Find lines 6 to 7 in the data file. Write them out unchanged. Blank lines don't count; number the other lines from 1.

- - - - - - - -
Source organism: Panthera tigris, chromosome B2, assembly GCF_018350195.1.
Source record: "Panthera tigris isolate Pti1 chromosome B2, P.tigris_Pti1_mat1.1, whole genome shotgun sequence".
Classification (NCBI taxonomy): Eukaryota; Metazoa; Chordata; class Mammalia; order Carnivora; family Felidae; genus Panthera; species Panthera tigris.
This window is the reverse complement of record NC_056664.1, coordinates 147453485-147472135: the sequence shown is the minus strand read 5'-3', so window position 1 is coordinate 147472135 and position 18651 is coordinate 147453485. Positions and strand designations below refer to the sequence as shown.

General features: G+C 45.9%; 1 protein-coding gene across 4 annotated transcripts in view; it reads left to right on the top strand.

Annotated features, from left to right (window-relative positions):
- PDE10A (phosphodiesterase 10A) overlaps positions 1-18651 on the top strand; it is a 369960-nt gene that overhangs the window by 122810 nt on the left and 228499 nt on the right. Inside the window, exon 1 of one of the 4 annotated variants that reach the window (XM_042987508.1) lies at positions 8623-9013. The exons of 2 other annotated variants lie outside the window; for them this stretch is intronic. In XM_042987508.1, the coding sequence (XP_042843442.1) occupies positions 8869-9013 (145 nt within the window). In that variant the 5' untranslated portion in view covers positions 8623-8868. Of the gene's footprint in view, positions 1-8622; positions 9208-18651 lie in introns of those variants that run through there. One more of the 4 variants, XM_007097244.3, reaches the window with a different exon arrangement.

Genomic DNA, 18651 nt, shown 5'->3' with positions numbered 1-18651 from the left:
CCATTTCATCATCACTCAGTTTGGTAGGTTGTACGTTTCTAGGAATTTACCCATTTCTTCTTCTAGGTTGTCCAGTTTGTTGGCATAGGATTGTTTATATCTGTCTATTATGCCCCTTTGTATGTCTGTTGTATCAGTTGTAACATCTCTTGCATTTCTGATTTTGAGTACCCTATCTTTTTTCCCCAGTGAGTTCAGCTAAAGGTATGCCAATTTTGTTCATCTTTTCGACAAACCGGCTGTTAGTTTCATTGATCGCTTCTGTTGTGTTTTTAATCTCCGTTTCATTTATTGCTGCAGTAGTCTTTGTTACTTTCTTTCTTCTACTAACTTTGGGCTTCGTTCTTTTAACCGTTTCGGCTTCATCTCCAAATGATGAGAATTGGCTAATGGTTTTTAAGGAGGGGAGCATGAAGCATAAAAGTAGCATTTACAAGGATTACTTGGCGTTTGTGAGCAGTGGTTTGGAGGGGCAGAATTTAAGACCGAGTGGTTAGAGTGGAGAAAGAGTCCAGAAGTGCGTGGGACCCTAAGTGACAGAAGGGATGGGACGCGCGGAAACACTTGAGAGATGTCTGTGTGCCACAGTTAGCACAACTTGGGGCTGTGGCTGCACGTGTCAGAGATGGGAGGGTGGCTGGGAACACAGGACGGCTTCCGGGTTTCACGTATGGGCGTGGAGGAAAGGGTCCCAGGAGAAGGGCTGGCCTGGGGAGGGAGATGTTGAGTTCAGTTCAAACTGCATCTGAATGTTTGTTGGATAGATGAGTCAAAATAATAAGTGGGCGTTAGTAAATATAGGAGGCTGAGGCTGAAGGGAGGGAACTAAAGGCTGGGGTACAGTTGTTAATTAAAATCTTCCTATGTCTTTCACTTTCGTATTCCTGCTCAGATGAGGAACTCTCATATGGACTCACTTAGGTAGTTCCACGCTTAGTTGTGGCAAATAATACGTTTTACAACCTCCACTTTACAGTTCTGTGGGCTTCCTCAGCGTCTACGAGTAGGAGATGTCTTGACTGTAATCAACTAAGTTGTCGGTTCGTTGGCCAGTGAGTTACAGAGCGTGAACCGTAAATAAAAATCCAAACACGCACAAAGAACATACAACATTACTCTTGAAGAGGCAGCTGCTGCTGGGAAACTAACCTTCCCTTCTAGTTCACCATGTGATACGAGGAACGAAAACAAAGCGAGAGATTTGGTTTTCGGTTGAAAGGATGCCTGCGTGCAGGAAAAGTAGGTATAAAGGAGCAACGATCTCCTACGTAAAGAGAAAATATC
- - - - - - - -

Annotated features, from left to right (window-relative positions):
- PDE10A (phosphodiesterase 10A) overlaps positions 1-18651 on the top strand; it is a 369960-nt gene that overhangs the window by 122810 nt on the left and 228499 nt on the right. Inside the window, exon 1 of one of the 4 annotated variants that reach the window (XM_042987508.1) lies at positions 8623-9013. The exons of 2 other annotated variants lie outside the window; for them this stretch is intronic. In XM_042987508.1, the coding sequence (XP_042843442.1) occupies positions 8869-9013 (145 nt within the window). In that variant the 5' untranslated portion in view covers positions 8623-8868. Of the gene's footprint in view, positions 1-8622; positions 9208-18651 lie in introns of those variants that run through there. One more of the 4 variants, XM_007097244.3, reaches the window with a different exon arrangement.